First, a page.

Food Security: Largest Animal Epidemic in History Is Due to Industrial Farming

June 16, 2019 in News by RBN Staff


Jerri-Lynn here. This Real News Network interview with Rob Wallace of the Agroecology and Rural Economics Research Corps discusses what’s caused the current outbreak of African swine flu – the largest animal epidemic in history –  which is currently rampaging throughout China and other parts of Asia. Pork prices have shot up 40% globally. This epidemic is just one pressure on food prices; others include India’s drought and the US midwest floods (which Lambert has posted about here and here).


GREG WILPERT: It’s The Real News Network and I’m Greg Wilpert in Baltimore.

What some are calling the largest animal disease outbreak in history is currently ravaging pig farms in China and in other Asian countries. The disease is known as African Swine Fever and has a similar effect on pigs as Ebola has on humans, causing massive internal hemorrhaging and very high death rate. So far, over one million pigs in China have been culled–slaughtered, that is–to stop the spread of the disease. However, China has over 440 million pigs, half of the world’s total pig population, and experts estimate that up to 200 million pigs will have to be killed this year alone to slow down the spread of the disease.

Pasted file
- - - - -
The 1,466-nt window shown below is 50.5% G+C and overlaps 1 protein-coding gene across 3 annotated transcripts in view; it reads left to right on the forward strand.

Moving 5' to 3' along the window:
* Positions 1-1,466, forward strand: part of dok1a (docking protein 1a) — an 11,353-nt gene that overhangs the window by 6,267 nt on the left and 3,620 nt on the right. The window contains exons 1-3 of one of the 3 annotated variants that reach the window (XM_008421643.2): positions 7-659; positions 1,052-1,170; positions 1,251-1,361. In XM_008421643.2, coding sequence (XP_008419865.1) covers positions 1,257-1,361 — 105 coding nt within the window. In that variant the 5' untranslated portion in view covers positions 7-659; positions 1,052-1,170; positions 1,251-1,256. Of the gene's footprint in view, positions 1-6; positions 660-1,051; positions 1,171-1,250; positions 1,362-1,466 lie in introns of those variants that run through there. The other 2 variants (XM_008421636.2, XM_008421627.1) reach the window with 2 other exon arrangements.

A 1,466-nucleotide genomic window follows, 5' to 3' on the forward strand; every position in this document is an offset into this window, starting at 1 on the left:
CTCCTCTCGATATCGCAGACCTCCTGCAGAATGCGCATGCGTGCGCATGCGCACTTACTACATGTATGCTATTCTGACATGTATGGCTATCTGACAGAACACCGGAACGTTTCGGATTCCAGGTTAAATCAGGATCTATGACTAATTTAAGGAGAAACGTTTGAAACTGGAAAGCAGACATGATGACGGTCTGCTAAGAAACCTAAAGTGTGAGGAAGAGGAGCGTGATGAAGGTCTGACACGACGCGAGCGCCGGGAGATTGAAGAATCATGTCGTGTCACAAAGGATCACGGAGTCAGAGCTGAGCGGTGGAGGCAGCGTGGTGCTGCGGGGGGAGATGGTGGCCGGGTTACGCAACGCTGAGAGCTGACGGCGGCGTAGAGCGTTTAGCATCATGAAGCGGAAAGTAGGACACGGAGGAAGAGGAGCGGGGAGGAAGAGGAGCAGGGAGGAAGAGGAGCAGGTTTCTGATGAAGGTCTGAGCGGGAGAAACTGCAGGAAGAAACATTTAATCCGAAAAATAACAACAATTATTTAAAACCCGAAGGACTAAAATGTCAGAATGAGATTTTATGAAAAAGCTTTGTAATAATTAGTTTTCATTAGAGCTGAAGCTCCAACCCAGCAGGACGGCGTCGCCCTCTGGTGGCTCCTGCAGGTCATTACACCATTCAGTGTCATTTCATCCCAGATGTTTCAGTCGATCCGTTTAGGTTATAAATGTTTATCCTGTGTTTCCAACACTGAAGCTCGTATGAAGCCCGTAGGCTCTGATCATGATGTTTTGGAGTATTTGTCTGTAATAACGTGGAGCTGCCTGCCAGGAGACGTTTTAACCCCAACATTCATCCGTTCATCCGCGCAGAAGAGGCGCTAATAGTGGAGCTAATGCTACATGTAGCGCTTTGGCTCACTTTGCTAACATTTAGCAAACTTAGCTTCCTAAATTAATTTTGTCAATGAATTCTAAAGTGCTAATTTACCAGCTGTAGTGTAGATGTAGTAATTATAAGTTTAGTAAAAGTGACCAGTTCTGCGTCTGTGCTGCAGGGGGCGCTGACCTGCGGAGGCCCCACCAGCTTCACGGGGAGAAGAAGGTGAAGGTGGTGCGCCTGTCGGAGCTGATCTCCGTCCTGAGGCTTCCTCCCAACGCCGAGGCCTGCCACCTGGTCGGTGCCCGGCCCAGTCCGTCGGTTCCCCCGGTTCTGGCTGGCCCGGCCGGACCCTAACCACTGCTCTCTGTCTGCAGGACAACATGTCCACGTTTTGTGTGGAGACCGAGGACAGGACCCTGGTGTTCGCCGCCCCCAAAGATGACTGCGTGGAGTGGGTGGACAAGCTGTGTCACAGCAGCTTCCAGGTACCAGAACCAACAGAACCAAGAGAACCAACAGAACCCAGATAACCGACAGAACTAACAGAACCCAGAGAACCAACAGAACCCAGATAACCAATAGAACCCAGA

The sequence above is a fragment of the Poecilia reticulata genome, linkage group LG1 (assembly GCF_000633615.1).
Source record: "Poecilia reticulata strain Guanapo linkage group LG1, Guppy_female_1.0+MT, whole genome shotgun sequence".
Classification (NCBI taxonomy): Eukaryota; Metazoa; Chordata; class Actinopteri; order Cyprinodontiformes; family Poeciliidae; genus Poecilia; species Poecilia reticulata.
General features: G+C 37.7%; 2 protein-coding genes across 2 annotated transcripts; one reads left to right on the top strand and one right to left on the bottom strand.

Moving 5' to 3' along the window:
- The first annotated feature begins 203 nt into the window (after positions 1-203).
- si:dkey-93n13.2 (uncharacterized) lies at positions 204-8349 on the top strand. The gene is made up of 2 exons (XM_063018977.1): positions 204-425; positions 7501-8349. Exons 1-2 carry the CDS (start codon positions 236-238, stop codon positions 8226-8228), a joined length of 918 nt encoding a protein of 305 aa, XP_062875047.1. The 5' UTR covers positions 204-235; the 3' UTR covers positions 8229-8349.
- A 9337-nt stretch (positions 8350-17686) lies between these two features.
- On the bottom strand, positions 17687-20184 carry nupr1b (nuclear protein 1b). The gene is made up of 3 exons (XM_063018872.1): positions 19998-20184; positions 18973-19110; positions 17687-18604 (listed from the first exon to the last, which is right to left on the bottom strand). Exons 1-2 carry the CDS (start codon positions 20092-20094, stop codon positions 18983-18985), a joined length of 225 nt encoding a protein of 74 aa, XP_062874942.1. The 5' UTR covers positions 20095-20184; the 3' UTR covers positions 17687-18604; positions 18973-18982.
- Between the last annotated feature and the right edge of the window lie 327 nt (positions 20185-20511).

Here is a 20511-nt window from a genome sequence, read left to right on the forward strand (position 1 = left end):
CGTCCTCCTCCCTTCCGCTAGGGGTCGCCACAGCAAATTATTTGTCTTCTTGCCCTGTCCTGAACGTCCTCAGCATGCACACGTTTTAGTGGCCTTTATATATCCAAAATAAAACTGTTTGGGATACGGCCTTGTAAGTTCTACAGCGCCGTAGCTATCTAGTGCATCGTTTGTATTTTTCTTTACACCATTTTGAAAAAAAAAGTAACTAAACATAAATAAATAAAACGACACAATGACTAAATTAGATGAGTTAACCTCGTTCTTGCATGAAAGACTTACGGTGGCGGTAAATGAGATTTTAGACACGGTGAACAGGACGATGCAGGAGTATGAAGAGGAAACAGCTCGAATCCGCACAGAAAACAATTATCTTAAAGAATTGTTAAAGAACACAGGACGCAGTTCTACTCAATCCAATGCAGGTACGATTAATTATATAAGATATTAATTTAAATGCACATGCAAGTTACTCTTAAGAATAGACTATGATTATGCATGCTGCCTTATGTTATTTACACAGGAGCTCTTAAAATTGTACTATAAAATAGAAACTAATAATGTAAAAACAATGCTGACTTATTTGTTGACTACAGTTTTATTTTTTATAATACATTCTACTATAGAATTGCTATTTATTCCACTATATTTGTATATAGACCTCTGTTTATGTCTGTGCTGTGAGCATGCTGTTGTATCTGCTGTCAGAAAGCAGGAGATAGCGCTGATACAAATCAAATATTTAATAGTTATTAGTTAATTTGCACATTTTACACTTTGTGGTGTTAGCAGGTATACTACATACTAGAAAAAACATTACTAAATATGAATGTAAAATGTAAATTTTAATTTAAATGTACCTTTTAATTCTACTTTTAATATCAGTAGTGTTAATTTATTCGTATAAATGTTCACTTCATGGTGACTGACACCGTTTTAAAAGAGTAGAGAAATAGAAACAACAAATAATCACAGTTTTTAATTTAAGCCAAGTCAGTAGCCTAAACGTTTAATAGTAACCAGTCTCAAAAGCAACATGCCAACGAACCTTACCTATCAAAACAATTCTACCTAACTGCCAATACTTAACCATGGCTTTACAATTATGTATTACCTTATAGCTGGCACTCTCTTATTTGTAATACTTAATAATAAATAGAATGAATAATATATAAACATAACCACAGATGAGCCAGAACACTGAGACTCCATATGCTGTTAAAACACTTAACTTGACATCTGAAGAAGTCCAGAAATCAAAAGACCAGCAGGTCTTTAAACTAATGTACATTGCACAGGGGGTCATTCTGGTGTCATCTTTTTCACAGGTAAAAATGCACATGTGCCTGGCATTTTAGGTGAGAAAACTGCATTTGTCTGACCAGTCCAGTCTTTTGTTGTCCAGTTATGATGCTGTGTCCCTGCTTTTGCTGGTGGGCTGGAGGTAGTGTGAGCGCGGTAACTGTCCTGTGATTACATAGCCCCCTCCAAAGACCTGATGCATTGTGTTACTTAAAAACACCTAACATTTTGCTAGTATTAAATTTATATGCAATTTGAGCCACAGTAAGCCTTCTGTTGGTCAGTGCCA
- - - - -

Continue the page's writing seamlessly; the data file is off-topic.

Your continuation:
African Swine Fever does not affect humans, but it is bound to have a devastating effect on food security in Asia, which depends on pork for much of its meat consumption. In Vietnam, for example, 75 percent of meat consumption is pork. Already, pork prices have risen by as much as forty percent globally. The disease has been spreading slowly since the 1970s; first in Africa, then in Europe, and most recently in Asia, where it has turned into an epidemic.

Joining me now to discuss the causes, consequences, and solutions to African Swine Fever is Rob Wallace. Rob is a public health phylogeographer at the Agroecology and Rural Economics Research Corps in Minnesota. He’s the author of Big Farms Make Big Flu. Thanks for joining us today, Rob.

ROB WALLACE: Hello. I would say it was a pleasure to be here, but I think when Real News’ audience sees me, they know that some terrible disease has happened out there somewhere.

GREG WILPERT: Right. So one of the big problems in containing the African Swine Fever is that it is dormant for up to two weeks and that a tiny amount of the virus can cause infection. In other words, it is extremely contagious. As I mentioned, it does not infect humans, but what are the dangers for humans of this outbreak?